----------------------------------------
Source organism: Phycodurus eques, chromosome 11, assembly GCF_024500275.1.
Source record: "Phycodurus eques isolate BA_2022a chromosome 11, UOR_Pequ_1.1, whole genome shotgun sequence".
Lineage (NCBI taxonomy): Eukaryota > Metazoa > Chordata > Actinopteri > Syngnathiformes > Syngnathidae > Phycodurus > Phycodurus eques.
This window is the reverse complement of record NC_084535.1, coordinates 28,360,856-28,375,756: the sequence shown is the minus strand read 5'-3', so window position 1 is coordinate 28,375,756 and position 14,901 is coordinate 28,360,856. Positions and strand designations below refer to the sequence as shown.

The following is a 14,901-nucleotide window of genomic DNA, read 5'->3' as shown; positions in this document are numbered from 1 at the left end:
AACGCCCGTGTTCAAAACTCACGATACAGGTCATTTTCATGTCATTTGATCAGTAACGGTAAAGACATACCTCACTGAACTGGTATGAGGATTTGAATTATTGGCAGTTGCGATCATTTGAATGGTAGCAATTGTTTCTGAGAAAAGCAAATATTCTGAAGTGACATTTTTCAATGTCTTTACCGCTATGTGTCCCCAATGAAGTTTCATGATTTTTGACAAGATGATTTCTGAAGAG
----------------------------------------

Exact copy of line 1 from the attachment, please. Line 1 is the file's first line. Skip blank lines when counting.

Source organism: Phycodurus eques, chromosome 11, assembly GCF_024500275.1.